I take risks every day. I’m not sure which is the biggest so far.

What are some of the challenges you face in convincing clients considering how young you are?

It’s really hard convincing clients especially when you’re not done with your first degree and you don’t possibly have “those connections” or an MBA. Just to prove my capability, I once offered to consult for a multinational for free and when I was through, the management decided that I couldn’t go empty handed and that way, I got my first consulting pay cheque. It’s never easy convincing clients but if it means working for free, it might just be what you need to get to the next level. People need to recognize their worth. That is the only way they can place value on it.

How is the working environment like in Nigeria compared to what is obtainable overseas? Is competition stiff?

The competition in Nigeria is quite stiff and not yet as healthy as what is obtainable abroad. In Nigeria, we often see connections take preference over capacity.

What role has the ‘Nigerian factor’ positively and negatively played in shaping your perspective?.

My belief in the Nigerian dream has positively helped move to higher pedestals. The ‘Nigerian factor’ has also played itself negatively as some years ago, I would send mails to people in other parts of the world and not get replies simply because the mail was from Nigeria. All these is now changing for good.

What is your reaction to the high number of inteligent young people roaming the streets looking jobs who are frustrated their skills are wasting away?

It’s simple. They’ve got to find their place and also develop entrepreneurial abilities. You never find fulfillment in tilling another man’s ground as you would in yours. Government would never be able to provide jobs for every young person. We’ve got to create more small and medium enterprises. That’s my two cents.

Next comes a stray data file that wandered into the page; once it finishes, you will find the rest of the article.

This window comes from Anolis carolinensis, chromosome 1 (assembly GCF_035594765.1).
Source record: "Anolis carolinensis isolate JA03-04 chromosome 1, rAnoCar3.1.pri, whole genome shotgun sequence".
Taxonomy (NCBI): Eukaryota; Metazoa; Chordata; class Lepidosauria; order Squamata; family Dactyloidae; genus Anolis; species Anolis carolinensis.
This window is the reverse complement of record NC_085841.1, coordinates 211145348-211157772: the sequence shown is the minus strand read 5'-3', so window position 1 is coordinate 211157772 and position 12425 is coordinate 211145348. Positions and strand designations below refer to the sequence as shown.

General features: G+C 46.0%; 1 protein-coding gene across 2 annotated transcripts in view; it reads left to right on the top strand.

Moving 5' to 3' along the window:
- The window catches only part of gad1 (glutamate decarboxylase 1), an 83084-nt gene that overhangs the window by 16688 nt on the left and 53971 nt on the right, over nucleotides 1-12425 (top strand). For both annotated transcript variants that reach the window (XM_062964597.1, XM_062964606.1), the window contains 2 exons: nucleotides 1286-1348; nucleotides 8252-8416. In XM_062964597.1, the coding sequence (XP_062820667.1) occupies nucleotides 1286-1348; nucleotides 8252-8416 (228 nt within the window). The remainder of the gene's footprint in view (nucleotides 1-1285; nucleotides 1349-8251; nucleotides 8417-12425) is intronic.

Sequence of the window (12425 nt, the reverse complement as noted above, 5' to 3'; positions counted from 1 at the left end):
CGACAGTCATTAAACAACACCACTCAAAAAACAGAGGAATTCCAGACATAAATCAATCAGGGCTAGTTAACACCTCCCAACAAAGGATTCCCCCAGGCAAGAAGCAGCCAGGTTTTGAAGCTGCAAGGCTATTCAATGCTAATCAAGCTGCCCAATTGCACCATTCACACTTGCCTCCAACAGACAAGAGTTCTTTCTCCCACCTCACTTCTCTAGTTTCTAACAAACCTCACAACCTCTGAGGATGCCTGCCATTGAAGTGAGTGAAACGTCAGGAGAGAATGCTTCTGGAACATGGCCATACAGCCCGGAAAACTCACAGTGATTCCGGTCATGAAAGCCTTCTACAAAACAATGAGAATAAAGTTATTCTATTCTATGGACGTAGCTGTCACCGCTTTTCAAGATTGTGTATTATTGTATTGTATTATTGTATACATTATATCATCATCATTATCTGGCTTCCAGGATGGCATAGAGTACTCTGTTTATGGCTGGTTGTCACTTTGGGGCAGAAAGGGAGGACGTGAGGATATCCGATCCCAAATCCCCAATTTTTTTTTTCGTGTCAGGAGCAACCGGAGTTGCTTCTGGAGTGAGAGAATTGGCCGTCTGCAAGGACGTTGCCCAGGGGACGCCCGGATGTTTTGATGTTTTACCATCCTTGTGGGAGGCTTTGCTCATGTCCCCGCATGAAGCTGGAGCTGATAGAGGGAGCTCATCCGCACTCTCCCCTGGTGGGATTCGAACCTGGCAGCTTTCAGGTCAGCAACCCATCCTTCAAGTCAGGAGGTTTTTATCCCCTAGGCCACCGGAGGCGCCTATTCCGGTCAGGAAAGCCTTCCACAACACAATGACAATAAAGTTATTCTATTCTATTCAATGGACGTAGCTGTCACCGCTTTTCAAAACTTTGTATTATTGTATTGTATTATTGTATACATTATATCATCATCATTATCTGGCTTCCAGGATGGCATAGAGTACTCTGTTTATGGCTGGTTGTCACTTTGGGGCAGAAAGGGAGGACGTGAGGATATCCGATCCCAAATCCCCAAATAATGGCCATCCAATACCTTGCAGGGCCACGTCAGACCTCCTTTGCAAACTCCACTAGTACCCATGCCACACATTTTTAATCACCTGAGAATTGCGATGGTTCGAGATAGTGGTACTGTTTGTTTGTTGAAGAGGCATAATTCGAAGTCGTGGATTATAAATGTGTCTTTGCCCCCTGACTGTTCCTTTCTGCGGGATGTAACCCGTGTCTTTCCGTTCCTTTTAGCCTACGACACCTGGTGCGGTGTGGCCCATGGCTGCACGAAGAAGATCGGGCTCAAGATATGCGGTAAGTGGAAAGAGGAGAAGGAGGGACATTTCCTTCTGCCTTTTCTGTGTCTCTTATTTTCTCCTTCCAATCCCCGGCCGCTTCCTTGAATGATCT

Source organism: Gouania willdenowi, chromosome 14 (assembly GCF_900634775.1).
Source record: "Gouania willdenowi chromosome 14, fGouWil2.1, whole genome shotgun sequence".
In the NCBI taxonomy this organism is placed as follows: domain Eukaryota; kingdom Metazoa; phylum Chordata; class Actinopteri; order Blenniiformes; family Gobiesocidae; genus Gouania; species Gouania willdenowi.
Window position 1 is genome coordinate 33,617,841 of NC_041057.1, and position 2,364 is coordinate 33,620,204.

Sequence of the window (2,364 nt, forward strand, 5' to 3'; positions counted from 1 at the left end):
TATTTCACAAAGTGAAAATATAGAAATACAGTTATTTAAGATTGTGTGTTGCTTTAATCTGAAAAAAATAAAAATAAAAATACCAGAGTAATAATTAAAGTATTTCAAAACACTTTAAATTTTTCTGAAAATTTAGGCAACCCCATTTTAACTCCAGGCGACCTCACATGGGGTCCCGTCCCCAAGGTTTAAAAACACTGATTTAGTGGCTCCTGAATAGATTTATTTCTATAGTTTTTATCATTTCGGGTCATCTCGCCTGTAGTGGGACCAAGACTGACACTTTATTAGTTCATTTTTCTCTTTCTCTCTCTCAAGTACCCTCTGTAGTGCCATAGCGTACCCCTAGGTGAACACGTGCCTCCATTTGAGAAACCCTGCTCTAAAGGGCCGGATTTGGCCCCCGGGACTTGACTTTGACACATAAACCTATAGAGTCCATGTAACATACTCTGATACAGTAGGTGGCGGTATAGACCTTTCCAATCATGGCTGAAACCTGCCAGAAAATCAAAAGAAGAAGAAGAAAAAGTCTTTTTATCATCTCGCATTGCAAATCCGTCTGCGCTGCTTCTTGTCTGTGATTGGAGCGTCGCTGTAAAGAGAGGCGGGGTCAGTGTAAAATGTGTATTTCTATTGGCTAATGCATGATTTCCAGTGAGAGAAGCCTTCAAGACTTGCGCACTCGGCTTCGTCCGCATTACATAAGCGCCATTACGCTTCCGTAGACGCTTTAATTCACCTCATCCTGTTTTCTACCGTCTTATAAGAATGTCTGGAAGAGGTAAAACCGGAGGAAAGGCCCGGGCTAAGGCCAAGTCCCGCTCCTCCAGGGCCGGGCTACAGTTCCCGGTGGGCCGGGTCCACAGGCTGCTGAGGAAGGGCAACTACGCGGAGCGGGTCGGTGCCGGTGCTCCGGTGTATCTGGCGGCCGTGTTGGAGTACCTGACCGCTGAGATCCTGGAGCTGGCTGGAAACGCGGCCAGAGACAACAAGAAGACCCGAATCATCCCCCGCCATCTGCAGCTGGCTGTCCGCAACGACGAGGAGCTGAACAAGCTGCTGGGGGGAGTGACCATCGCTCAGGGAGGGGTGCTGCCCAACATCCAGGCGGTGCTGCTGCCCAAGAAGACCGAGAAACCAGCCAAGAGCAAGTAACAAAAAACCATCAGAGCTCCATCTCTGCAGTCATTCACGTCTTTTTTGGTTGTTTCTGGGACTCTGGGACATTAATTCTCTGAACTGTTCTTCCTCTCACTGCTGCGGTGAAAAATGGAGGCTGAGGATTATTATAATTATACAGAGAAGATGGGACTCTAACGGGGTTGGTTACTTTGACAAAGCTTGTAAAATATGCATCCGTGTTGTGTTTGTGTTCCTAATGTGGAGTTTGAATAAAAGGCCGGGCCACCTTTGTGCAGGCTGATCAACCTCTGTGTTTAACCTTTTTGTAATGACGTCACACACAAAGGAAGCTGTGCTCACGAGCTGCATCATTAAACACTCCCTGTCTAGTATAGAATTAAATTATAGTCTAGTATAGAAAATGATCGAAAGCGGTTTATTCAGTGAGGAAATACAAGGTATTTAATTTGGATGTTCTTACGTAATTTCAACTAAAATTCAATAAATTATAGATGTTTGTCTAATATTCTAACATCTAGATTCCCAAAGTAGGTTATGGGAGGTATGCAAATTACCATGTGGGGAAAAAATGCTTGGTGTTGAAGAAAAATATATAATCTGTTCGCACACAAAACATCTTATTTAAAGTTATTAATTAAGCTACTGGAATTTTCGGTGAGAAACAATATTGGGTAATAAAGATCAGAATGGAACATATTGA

What is your most memorable experience?

My most memorable experience to date is being invited for an interview with the Cable News Network (CNN) sometime last year.

What experience would you rather delete from history if you could?

None really. All the experiences I’ve had have been instrumental to successes I’ve recorded.

What would you say is your greatest fear?

I don’t have any fear.

If you are not into what you are doing now, what would you be doing?

I would be into Engineering. That’s my first love!

Considering you are barely 20, where do you see yourself in the future, lets say in five years?

I hope to be a top rate speaker, solution provider and management consultant in Africa. I see YGC Africa present in at least 25 African countries. I should also be getting ready to marry the lady of my dreams.

Have you gotten any awards/recognition yet?

Yes I have gotten some. Best use of Advocacy (The Future Awards 2010), Team of the year, YGC Africa (The Future Awards 2011), An invitation to represent Nigeria at the 2010 President Clinton global initiative university meeting, Lagos State Government Excellence Award, Nigerian National Youth Awards(Gold category, 2008), etc.

What do you love most about Nigeria?

It’s the people and their ‘never die’ and can do spirit.

What does being young and Nigerian mean to you?

Like my friend Ohimai Amaize would say, being young and Nigerian means I’ve got my BLING to project.

BLING means I’m Brilliant, Legitimate, Inspired, Nigerian & Great!